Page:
Delimitation of Kashmir is nothing but ‘a planned disempowerment of Kashmiri Muslims’: Gilani
Islamabad: ‘The continuous divisions and sub-divisions of Kashmir since 1947 have not only shrunk the geography of Kashmir but the voices and the power of its people too’ said Iftikhar Gilani, adding that dividing Kashmiri Muslims was a real agenda of India’s delimitation scheme for Jammu and Kashmir.
Gilani was speaking to a webinar organized by the Institute of Regional Studies on ‘Politics of Delimitation in J&K and Its Impact’.
The speaker dispelled the impression that Ladakh was a Buddhist majority region. Quoting from Kashmir Census 2011, he said that ‘Buddhists account for 39.65 percent, Hindu 12.11 percent whereas Muslims account for 46.40 percent.’ So, with that, Ladakh stood a Muslim-dominated region, he reiterated.
While commenting on the Kashmir Reorganization Act 2019, Gilani said that it was part and parcel of Indian political engineering in J&K that aimed at strengthening the footholds of Hindus in the J&K assembly and playing down Muslims’ political rights in Jammu and Kashmir. The Delimitation Commission has been given the mandate to draw new demarcations along the lines of Modi’s secret mission to bring demographic changes in Kashmir, he added.
Knowing the strength of the Muslim population in J&K, the Indian government was considering ‘area’ as a criterion instead of ‘population’ for new constituencies for the Hindu majority Jammu Division, said Gilani. Despite the Muslim majority in Kashmir Valley, there was a likelihood of distribution of equal seats (45 each) to Jammu and Kashmir valley divisions, he opined. Commenting on another proposal to reserve 18 seats (9 for each J&K) out of total seats for Scheduled Castes/Dalits/Lower Caste Hindu and Scheduled Tribes or Tribal group, Gilani said it was indeed alarming as it would further reduce Muslim presentation in the assembly.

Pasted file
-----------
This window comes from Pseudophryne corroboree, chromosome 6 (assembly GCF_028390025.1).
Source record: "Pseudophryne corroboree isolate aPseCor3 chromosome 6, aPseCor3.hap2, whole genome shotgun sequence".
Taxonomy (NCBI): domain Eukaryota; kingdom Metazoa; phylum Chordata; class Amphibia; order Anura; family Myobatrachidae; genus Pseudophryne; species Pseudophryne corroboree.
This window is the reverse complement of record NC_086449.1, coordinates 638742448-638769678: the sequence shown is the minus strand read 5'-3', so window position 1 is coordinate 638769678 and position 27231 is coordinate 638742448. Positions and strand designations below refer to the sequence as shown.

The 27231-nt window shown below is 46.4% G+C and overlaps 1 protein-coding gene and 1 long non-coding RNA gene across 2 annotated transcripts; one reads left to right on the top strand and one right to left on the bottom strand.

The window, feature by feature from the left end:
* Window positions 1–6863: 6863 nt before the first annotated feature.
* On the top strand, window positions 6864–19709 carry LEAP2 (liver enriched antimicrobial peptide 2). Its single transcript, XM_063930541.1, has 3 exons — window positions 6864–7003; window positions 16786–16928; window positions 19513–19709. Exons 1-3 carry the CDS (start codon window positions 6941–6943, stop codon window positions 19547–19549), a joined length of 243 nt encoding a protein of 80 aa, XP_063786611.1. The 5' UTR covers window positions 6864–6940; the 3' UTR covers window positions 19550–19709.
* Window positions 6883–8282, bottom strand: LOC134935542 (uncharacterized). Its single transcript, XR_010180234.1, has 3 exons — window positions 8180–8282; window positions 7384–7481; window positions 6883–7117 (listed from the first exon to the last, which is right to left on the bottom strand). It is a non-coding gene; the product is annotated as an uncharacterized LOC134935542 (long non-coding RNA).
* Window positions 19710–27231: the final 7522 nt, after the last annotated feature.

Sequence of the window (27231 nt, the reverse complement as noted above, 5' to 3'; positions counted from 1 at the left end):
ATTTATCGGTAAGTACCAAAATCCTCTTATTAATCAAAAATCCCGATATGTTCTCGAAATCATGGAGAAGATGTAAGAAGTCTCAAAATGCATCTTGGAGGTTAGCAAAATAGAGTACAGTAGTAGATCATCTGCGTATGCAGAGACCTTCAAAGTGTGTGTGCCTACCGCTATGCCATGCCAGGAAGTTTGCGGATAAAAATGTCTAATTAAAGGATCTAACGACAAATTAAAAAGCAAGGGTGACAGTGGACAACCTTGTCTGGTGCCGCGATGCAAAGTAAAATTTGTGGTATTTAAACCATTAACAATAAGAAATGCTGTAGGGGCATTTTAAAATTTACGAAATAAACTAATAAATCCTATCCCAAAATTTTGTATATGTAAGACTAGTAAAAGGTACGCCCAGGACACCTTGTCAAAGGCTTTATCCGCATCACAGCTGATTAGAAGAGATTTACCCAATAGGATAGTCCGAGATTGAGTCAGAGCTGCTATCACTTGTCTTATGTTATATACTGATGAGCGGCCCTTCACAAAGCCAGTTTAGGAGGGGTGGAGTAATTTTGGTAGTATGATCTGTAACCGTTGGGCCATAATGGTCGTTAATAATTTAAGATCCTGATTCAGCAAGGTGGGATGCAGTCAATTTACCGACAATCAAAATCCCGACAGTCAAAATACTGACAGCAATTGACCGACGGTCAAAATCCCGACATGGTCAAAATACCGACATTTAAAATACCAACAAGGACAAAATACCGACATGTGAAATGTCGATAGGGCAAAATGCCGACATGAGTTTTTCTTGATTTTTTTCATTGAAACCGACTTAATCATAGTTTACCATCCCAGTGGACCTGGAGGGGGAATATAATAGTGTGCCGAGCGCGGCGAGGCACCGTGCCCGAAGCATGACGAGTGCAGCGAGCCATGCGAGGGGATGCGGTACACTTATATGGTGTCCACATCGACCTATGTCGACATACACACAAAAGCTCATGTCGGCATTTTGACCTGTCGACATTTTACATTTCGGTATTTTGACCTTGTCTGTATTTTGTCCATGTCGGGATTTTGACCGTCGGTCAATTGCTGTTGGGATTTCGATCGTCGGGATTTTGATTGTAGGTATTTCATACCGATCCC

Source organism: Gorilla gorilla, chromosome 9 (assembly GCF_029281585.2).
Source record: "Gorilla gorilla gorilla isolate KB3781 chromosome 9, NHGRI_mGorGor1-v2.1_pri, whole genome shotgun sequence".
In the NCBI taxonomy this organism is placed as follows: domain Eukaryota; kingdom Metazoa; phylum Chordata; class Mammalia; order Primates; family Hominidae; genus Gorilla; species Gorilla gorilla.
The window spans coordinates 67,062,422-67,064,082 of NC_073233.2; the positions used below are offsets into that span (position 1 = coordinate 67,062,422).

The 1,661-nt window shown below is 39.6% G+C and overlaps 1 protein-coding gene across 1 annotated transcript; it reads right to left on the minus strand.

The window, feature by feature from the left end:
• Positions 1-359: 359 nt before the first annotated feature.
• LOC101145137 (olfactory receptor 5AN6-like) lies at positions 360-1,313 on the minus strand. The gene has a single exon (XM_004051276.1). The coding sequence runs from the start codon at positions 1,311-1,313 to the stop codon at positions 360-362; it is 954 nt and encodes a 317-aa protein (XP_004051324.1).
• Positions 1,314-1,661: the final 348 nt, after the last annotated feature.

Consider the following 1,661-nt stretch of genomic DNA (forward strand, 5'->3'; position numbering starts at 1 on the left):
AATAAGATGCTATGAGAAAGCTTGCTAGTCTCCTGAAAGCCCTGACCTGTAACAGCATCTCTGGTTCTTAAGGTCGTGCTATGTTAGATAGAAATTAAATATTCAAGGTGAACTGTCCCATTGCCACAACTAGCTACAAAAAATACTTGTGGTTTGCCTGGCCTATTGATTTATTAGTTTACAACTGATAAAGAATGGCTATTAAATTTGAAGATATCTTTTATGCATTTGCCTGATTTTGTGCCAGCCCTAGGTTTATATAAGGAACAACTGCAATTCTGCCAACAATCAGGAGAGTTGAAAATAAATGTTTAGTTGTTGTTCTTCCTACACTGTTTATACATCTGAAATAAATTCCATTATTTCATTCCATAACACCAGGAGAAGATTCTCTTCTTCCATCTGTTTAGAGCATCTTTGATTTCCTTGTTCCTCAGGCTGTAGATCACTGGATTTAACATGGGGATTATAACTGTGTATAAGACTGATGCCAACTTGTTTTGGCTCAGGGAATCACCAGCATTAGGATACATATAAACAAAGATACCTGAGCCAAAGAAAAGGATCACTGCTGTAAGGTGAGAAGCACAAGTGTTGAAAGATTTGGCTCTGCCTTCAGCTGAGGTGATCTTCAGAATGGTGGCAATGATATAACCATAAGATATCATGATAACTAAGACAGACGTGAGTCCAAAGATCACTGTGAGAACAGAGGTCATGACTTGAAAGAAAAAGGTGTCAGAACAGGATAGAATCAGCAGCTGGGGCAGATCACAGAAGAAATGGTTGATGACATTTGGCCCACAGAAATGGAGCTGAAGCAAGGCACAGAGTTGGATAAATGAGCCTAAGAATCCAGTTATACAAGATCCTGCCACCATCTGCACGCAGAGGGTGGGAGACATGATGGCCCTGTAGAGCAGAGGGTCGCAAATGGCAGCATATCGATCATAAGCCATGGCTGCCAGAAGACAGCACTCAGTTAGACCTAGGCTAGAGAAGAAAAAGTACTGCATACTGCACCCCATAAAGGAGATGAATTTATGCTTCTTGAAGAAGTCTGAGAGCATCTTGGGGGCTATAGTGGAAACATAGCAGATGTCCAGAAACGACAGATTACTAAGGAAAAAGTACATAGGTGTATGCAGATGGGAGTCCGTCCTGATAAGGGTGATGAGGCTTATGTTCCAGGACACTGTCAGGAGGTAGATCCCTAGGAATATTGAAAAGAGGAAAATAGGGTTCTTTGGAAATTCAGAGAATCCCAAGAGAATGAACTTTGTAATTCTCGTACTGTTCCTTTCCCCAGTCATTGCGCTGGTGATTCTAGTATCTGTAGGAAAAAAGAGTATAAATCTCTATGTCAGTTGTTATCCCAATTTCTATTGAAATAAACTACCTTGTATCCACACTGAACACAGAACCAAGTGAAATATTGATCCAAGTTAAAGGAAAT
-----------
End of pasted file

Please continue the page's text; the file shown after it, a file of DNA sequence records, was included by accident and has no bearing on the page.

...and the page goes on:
Gilani also cautioned that the Muslim majority might be tagged under the ‘reserved seats’ in the new delimitation plan particularly for the Jammu division. There were instances in India where Dalits/Scheduled Caste were kept under the general category but Muslim majority in the reserved, said Gilani. While looking back at the history of Indian electoral maneuverings one cannot rule out the possibility of keeping the Muslim majority in the ‘reserved seats’ so that they couldn’t contest and win elections, he stressed.
Gilani also told participants about the gradual decline of Muslim presence in J&K’s bureaucracy which he called a ‘deliberate attempt’ by the Indian government to reduce Muslim seats without any opposition.
Gilani was also highly skeptical about Modi’s plan to restore Kashmir statehood which he disclosed in a meeting with the leaders of mainstream Kashmiri political parties back in June 24 this year. According to Modi’s plan, only the new assembly of J&K (formed as the result of elections on new demarcations) through a resolution can request the Indian government to return the statehood for which the ‘Indian Home Ministry will then draft and present legislation to the Parliament, said Gilani.
While concluding his talk Gilani said that the whole scheme of delimitation of J&K is nothing but a planned disempowerment of Kashmiri people particularly the Muslims. He regretted the silence of the international community on Indian nefarious designed in J&K that are essentially targeted at ‘political imprisonment of Kashmiris’.